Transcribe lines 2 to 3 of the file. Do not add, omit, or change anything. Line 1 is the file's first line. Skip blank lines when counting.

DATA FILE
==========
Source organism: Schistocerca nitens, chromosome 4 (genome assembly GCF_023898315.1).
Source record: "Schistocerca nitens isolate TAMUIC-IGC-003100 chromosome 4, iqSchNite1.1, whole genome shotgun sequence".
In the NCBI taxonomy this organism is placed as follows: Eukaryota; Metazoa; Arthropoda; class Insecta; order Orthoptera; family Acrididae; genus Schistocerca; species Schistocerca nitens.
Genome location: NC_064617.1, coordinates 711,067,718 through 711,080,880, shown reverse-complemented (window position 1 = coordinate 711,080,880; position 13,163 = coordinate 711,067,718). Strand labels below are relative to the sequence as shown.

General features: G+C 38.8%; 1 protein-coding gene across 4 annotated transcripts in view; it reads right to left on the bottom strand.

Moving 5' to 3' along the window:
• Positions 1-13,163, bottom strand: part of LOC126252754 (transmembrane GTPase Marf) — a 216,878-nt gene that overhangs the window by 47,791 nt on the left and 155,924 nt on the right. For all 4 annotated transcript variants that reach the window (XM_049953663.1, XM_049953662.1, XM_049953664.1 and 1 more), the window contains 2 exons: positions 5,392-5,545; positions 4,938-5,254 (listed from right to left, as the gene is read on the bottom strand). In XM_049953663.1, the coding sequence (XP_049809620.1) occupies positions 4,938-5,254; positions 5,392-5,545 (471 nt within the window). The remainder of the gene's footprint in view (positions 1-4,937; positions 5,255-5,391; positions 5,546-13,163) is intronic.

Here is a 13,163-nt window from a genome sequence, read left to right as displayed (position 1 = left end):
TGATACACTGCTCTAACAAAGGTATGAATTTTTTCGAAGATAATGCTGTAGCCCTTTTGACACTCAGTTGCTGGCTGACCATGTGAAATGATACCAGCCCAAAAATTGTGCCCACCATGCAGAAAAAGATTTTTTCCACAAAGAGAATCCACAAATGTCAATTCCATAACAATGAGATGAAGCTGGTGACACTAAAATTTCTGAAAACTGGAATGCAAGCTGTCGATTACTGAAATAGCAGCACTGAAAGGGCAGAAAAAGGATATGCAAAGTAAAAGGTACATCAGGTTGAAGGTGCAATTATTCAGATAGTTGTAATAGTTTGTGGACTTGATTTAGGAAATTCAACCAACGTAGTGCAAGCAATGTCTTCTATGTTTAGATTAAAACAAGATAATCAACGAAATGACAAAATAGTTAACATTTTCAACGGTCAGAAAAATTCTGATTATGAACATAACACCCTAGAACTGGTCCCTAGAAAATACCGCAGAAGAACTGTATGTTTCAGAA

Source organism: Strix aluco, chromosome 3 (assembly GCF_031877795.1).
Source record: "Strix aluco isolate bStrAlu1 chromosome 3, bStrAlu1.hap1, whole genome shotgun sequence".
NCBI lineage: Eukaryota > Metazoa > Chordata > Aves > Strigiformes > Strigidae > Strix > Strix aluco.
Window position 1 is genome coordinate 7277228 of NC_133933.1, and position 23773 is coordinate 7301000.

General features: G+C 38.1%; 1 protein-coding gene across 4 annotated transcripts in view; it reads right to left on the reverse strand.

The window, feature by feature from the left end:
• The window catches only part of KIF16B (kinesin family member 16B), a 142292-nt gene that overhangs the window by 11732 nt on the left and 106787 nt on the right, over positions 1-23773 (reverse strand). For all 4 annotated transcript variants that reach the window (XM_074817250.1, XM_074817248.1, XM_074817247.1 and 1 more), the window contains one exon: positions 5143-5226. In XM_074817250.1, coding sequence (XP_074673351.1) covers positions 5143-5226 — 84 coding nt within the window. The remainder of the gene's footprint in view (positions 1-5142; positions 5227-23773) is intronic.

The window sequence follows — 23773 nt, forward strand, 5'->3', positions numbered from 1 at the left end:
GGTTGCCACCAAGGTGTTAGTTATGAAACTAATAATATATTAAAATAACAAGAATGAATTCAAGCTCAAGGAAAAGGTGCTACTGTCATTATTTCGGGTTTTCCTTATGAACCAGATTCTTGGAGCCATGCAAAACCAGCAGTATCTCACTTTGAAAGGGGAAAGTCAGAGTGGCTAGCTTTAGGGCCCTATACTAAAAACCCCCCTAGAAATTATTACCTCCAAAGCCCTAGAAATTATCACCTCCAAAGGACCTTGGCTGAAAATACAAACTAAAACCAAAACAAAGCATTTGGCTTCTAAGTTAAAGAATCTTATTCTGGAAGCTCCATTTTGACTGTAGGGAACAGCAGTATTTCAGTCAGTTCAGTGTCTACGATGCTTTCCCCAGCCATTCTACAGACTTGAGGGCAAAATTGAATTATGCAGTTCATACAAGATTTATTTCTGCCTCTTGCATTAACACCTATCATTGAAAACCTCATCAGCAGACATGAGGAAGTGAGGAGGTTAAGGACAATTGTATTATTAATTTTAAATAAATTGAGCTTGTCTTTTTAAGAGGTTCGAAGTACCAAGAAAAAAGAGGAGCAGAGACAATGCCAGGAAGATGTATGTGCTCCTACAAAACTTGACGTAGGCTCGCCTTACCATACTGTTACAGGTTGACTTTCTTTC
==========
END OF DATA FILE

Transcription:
Source record: "Schistocerca nitens isolate TAMUIC-IGC-003100 chromosome 4, iqSchNite1.1, whole genome shotgun sequence".
In the NCBI taxonomy this organism is placed as follows: Eukaryota; Metazoa; Arthropoda; class Insecta; order Orthoptera; family Acrididae; genus Schistocerca; species Schistocerca nitens.